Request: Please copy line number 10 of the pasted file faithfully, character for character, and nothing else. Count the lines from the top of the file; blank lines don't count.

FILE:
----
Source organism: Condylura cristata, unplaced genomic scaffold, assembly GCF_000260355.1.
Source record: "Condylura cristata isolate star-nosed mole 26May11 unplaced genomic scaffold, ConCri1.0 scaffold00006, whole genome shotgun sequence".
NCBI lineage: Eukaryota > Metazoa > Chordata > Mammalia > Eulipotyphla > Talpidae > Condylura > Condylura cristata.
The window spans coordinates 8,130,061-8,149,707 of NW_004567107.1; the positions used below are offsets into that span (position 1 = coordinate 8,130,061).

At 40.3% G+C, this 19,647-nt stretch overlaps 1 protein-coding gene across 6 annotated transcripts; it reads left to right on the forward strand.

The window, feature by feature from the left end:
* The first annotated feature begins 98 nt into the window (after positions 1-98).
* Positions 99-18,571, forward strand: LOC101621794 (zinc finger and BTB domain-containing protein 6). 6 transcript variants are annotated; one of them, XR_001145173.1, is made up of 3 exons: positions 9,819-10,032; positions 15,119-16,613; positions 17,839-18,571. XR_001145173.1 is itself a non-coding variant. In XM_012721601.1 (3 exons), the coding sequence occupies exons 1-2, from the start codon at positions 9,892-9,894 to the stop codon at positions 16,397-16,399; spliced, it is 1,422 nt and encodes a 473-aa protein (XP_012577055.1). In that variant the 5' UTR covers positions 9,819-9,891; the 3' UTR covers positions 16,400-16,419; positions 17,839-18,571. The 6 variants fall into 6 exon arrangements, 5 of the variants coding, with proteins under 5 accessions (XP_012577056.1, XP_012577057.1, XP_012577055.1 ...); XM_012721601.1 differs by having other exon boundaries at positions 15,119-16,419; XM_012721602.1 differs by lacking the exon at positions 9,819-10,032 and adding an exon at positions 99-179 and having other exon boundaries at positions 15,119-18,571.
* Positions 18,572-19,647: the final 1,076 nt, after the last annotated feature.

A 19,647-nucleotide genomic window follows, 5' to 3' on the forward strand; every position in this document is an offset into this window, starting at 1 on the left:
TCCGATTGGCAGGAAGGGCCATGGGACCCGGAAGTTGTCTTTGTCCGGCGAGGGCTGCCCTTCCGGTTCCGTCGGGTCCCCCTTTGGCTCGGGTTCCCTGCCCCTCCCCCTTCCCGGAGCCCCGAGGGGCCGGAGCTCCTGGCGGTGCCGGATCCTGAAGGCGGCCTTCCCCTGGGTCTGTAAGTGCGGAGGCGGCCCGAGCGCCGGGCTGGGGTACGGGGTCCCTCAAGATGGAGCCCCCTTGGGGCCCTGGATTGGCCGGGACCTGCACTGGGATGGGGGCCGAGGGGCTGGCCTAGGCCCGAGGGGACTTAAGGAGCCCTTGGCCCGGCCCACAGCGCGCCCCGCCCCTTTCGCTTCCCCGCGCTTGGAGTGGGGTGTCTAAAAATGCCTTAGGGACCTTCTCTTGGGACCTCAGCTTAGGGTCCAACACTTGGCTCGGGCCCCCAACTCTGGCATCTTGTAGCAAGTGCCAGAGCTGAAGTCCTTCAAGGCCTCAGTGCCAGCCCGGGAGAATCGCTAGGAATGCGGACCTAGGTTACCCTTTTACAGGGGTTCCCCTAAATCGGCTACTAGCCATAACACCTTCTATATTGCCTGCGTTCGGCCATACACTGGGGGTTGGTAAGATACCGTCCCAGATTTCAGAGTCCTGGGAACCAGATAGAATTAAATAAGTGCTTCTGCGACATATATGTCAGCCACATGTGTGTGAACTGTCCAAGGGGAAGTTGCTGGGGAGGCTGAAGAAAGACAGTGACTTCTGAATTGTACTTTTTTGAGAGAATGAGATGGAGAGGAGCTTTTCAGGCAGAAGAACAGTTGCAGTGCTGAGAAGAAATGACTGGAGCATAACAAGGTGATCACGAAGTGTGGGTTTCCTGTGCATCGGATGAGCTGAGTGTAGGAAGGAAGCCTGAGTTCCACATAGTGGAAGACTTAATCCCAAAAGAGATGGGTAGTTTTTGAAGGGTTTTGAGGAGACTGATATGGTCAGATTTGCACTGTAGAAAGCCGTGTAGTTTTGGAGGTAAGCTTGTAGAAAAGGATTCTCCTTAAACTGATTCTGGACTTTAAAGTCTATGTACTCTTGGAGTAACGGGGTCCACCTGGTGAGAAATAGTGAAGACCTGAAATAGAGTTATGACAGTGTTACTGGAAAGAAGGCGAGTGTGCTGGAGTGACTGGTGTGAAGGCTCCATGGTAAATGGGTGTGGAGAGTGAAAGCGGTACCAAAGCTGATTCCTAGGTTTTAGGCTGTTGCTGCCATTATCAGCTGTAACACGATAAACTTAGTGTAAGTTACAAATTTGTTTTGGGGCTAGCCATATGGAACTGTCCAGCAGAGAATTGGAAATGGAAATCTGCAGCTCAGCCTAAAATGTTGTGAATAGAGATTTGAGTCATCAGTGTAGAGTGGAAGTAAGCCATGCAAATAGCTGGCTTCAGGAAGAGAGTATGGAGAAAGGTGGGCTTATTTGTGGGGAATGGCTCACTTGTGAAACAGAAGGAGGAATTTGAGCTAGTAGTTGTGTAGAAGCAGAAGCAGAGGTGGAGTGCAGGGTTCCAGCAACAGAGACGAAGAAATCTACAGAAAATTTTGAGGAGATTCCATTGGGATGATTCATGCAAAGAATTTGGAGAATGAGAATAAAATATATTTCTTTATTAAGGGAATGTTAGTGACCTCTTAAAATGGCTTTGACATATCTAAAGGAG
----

A 19,647-nucleotide genomic window follows, 5' to 3' on the forward strand; every position in this document is an offset into this window, starting at 1 on the left: